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Solar energy projects fail to light up as crunch hits Tamil Nadu

According to reports, It has been a year since the Tamil Nadu Solar Energy Policy was announced, but no power projects have come up under this yet; only the power cuts are back.

With the state in a severe power crunch, the government in October 2013 planned to add 3,000 megawatt (MW) of solar power by 2015, — 1,000 every year from 2013, but there has been little progress. If things had gone on track, the power situation in the state could have been eased, though not solved. But the state is now staring at several hours of power cut again and the situation wouldn’t get better by summer 2014.

 Government officials say legal issues have delayed solar power projects. “The 1,000 MW tender is delayed because of legal cases, but we are confident of getting it cleared,” said Sudeep Jain, chairman and MD of the Tamil Nadu Energy Development Agency ( TEDA).

“Some companies have gone to court against the solar purchase obligation (a part of the TN solar policy which mandates that certain classes of customers buy 6% of their electricity requirement from solar),” said S Nagalsamy, member of Tamil Nadu Electricity Regulatory Commission.

This apart, several projects that were to come up have been stalled. About 50 companies had agreed to be part of over 700 MW of projects with the state electricity utility Tangedco, but there has been a delay in signing power purchase agreements. “Everything including land documents, bank guarantees are in place but we are waiting for Tangedco to sign agreements. Every time we speak to them, they say it will be completed in 15 days but there is no progress,” said M Umapathi, chairman & managing director, Voltech Group which is planning a 10 MW plant near Tuticorin. Most other companies echo his view.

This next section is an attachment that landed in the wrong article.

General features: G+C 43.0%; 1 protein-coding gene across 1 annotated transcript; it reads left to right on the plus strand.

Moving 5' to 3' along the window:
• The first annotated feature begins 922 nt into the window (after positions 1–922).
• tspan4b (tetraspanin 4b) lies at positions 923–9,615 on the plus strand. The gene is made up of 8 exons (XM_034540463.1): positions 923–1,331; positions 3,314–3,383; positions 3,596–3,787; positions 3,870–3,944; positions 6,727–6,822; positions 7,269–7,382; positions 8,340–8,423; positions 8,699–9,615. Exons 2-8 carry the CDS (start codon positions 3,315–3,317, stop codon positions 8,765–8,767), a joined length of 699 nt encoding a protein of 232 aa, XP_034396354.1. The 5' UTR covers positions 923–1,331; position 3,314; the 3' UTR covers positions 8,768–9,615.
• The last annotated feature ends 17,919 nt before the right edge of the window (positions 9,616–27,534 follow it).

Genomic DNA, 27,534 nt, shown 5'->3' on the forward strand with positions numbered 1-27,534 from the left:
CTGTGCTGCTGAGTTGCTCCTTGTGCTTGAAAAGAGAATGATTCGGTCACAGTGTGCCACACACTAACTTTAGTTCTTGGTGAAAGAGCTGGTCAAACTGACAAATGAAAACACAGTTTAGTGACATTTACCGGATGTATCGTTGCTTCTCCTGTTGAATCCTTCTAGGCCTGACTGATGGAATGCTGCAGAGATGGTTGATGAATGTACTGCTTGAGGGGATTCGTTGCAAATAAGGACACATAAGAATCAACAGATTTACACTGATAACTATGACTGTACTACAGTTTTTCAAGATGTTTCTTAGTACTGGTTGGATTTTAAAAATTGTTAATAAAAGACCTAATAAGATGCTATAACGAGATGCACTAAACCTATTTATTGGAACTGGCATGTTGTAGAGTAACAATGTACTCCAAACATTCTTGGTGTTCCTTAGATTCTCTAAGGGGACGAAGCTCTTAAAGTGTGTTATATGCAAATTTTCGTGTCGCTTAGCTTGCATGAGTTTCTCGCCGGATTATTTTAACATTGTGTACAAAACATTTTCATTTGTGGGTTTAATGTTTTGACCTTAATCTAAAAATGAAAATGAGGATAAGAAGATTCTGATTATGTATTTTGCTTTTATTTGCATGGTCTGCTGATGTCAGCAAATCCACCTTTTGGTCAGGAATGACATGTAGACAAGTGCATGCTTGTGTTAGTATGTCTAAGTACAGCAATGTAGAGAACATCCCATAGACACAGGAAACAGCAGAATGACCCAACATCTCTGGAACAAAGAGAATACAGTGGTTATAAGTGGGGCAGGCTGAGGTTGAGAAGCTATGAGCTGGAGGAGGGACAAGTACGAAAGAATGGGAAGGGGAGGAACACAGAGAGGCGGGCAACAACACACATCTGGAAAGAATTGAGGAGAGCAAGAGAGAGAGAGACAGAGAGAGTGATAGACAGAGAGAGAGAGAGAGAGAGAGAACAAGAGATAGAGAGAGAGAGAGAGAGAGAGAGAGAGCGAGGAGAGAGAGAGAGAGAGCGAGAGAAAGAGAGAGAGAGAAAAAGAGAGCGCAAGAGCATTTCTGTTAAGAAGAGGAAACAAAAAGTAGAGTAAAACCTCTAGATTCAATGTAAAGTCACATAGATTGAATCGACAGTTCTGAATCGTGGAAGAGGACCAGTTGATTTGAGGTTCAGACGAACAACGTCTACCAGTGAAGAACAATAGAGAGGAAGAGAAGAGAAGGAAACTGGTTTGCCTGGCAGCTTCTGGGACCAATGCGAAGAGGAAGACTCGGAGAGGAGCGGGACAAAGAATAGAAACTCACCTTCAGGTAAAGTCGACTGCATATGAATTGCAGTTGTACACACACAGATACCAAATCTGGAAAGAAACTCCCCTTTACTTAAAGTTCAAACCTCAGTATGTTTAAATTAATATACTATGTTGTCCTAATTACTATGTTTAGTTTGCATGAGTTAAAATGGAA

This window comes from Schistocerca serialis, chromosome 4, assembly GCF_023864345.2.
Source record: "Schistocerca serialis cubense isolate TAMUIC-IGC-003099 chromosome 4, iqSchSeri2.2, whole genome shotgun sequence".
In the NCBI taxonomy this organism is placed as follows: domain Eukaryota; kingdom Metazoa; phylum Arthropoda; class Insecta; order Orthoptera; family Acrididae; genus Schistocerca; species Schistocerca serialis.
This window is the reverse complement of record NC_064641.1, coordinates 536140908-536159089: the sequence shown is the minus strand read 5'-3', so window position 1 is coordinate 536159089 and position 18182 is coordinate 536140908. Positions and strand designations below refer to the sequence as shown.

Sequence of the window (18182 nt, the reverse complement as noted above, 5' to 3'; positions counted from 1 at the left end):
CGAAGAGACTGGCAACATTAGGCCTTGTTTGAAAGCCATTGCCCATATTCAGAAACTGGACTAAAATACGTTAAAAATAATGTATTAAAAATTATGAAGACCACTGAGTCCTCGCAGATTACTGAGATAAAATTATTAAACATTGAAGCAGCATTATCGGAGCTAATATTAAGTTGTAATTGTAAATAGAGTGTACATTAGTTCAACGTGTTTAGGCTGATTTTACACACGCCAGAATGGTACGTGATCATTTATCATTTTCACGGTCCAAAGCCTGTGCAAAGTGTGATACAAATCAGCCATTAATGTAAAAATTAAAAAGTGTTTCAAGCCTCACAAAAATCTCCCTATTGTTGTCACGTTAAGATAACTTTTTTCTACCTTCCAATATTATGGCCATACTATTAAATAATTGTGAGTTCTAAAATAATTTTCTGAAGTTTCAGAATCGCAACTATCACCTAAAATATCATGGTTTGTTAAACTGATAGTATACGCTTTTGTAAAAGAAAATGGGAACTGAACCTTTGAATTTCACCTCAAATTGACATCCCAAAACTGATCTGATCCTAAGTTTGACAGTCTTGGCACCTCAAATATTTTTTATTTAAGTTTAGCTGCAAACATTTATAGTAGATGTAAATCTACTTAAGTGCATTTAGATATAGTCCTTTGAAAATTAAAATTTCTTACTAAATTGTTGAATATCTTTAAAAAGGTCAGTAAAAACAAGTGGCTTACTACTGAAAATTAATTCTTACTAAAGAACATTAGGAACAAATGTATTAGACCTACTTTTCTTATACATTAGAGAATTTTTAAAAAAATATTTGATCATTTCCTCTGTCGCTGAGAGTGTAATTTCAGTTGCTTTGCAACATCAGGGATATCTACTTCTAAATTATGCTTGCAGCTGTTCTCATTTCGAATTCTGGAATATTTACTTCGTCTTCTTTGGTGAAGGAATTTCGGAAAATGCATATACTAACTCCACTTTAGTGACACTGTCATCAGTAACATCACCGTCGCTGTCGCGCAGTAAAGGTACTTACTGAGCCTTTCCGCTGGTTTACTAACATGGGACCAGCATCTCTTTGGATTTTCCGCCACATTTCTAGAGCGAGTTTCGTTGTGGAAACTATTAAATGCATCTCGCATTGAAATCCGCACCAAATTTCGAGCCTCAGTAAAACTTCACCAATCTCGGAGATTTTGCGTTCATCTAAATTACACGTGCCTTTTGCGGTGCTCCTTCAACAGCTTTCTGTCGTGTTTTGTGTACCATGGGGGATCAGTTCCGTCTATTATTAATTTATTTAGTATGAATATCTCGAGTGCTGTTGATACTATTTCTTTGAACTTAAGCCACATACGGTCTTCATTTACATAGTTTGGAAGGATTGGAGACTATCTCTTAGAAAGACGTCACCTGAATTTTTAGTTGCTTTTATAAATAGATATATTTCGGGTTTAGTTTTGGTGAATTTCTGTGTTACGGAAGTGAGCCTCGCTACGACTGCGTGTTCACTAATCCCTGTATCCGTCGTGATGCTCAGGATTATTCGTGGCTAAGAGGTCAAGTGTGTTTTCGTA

Despite the hurdles, investors are making plans for solar projects in the state, indicating the interest amongst companies. But since Tangedco has not been able to capitalise on this interest, what could have been a flood of power projects is merely a trickle now. Companies are taking to solar to meet their captive needs. For instance, a consortium of auto component makers is setting up a 50 MW plant (part of which is already commissioned) for captive use, and a group of textile companies are working on a 10 MW park in Karur, yet another textile group is planning a 20 MW plant in Tirupur, and auto company Daimler has a 300 kilowatt system, with plans for 4 MW in its facility near Chennai.

Industry analysts say that while interest remains, solar projects should be completed fast, before companies will lose interest and move to other states or register under the National Solar Mission, which would divert power to the central grid.

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